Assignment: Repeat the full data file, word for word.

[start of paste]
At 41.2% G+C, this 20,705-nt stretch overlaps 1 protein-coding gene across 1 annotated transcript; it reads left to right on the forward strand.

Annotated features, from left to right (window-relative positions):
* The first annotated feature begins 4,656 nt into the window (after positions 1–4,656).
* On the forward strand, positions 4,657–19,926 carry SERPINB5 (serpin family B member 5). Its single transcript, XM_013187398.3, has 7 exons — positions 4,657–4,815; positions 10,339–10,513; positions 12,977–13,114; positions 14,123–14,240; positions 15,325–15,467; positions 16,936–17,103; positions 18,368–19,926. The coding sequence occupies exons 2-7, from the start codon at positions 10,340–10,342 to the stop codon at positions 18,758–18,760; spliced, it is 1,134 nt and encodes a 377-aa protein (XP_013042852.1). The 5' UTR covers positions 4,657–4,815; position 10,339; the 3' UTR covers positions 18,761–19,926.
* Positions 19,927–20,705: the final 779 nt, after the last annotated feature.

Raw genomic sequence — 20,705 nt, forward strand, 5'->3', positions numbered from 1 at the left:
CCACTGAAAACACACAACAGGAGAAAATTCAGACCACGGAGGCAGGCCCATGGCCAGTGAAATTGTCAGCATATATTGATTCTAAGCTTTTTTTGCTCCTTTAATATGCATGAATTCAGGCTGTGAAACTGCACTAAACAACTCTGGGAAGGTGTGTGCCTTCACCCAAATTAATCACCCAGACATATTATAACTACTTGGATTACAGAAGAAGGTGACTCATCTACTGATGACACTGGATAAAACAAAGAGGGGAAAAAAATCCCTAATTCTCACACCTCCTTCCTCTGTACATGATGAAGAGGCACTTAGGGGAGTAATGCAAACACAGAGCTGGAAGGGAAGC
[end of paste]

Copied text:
At 41.2% G+C, this 20,705-nt stretch overlaps 1 protein-coding gene across 1 annotated transcript; it reads left to right on the forward strand.

Annotated features, from left to right (window-relative positions):
* The first annotated feature begins 4,656 nt into the window (after positions 1–4,656).
* On the forward strand, positions 4,657–19,926 carry SERPINB5 (serpin family B member 5). Its single transcript, XM_013187398.3, has 7 exons — positions 4,657–4,815; positions 10,339–10,513; positions 12,977–13,114; positions 14,123–14,240; positions 15,325–15,467; positions 16,936–17,103; positions 18,368–19,926. The coding sequence occupies exons 2-7, from the start codon at positions 10,340–10,342 to the stop codon at positions 18,758–18,760; spliced, it is 1,134 nt and encodes a 377-aa protein (XP_013042852.1). The 5' UTR covers positions 4,657–4,815; position 10,339; the 3' UTR covers positions 18,761–19,926.
* Positions 19,927–20,705: the final 779 nt, after the last annotated feature.

Raw genomic sequence — 20,705 nt, forward strand, 5'->3', positions numbered from 1 at the left:
CCACTGAAAACACACAACAGGAGAAAATTCAGACCACGGAGGCAGGCCCATGGCCAGTGAAATTGTCAGCATATATTGATTCTAAGCTTTTTTTGCTCCTTTAATATGCATGAATTCAGGCTGTGAAACTGCACTAAACAACTCTGGGAAGGTGTGTGCCTTCACCCAAATTAATCACCCAGACATATTATAACTACTTGGATTACAGAAGAAGGTGACTCATCTACTGATGACACTGGATAAAACAAAGAGGGGAAAAAAATCCCTAATTCTCACACCTCCTTCCTCTGTACATGATGAAGAGGCACTTAGGGGAGTAATGCAAACACAGAGCTGGAAGGGAAGC